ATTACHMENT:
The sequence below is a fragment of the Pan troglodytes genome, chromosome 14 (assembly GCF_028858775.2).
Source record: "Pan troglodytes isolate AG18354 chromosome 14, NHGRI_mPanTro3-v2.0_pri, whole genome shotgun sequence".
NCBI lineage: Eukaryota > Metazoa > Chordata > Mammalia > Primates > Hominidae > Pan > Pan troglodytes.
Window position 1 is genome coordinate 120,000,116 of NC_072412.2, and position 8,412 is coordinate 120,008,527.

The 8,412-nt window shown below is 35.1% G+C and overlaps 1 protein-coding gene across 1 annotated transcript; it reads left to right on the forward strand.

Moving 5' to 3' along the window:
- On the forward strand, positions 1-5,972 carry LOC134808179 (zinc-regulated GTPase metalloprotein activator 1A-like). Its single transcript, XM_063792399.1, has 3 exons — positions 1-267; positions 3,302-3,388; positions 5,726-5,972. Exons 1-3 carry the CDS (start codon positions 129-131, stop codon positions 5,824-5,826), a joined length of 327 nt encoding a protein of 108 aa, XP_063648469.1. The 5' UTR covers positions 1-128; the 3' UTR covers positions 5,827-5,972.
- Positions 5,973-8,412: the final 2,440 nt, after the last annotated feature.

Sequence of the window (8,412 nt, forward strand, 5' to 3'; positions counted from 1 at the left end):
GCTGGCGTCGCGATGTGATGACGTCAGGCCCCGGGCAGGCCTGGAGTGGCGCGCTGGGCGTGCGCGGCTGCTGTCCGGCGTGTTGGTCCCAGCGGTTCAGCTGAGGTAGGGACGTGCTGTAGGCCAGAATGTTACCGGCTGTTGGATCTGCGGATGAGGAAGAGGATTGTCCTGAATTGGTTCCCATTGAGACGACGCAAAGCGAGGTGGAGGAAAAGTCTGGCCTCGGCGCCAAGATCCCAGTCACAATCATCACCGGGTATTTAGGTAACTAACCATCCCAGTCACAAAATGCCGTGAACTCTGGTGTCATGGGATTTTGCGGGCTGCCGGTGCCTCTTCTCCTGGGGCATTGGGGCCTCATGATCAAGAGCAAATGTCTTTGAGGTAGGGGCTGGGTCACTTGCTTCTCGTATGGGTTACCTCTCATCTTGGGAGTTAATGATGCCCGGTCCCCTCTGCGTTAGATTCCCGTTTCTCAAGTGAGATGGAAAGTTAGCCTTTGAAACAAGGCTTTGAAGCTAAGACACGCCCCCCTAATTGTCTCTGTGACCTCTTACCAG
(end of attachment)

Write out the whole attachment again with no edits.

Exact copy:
The sequence below is a fragment of the Pan troglodytes genome, chromosome 14 (assembly GCF_028858775.2).
Source record: "Pan troglodytes isolate AG18354 chromosome 14, NHGRI_mPanTro3-v2.0_pri, whole genome shotgun sequence".
NCBI lineage: Eukaryota > Metazoa > Chordata > Mammalia > Primates > Hominidae > Pan > Pan troglodytes.
Window position 1 is genome coordinate 120,000,116 of NC_072412.2, and position 8,412 is coordinate 120,008,527.

The 8,412-nt window shown below is 35.1% G+C and overlaps 1 protein-coding gene across 1 annotated transcript; it reads left to right on the forward strand.

Moving 5' to 3' along the window:
- On the forward strand, positions 1-5,972 carry LOC134808179 (zinc-regulated GTPase metalloprotein activator 1A-like). Its single transcript, XM_063792399.1, has 3 exons — positions 1-267; positions 3,302-3,388; positions 5,726-5,972. Exons 1-3 carry the CDS (start codon positions 129-131, stop codon positions 5,824-5,826), a joined length of 327 nt encoding a protein of 108 aa, XP_063648469.1. The 5' UTR covers positions 1-128; the 3' UTR covers positions 5,827-5,972.
- Positions 5,973-8,412: the final 2,440 nt, after the last annotated feature.

Sequence of the window (8,412 nt, forward strand, 5' to 3'; positions counted from 1 at the left end):
GCTGGCGTCGCGATGTGATGACGTCAGGCCCCGGGCAGGCCTGGAGTGGCGCGCTGGGCGTGCGCGGCTGCTGTCCGGCGTGTTGGTCCCAGCGGTTCAGCTGAGGTAGGGACGTGCTGTAGGCCAGAATGTTACCGGCTGTTGGATCTGCGGATGAGGAAGAGGATTGTCCTGAATTGGTTCCCATTGAGACGACGCAAAGCGAGGTGGAGGAAAAGTCTGGCCTCGGCGCCAAGATCCCAGTCACAATCATCACCGGGTATTTAGGTAACTAACCATCCCAGTCACAAAATGCCGTGAACTCTGGTGTCATGGGATTTTGCGGGCTGCCGGTGCCTCTTCTCCTGGGGCATTGGGGCCTCATGATCAAGAGCAAATGTCTTTGAGGTAGGGGCTGGGTCACTTGCTTCTCGTATGGGTTACCTCTCATCTTGGGAGTTAATGATGCCCGGTCCCCTCTGCGTTAGATTCCCGTTTCTCAAGTGAGATGGAAAGTTAGCCTTTGAAACAAGGCTTTGAAGCTAAGACACGCCCCCCTAATTGTCTCTGTGACCTCTTACCAG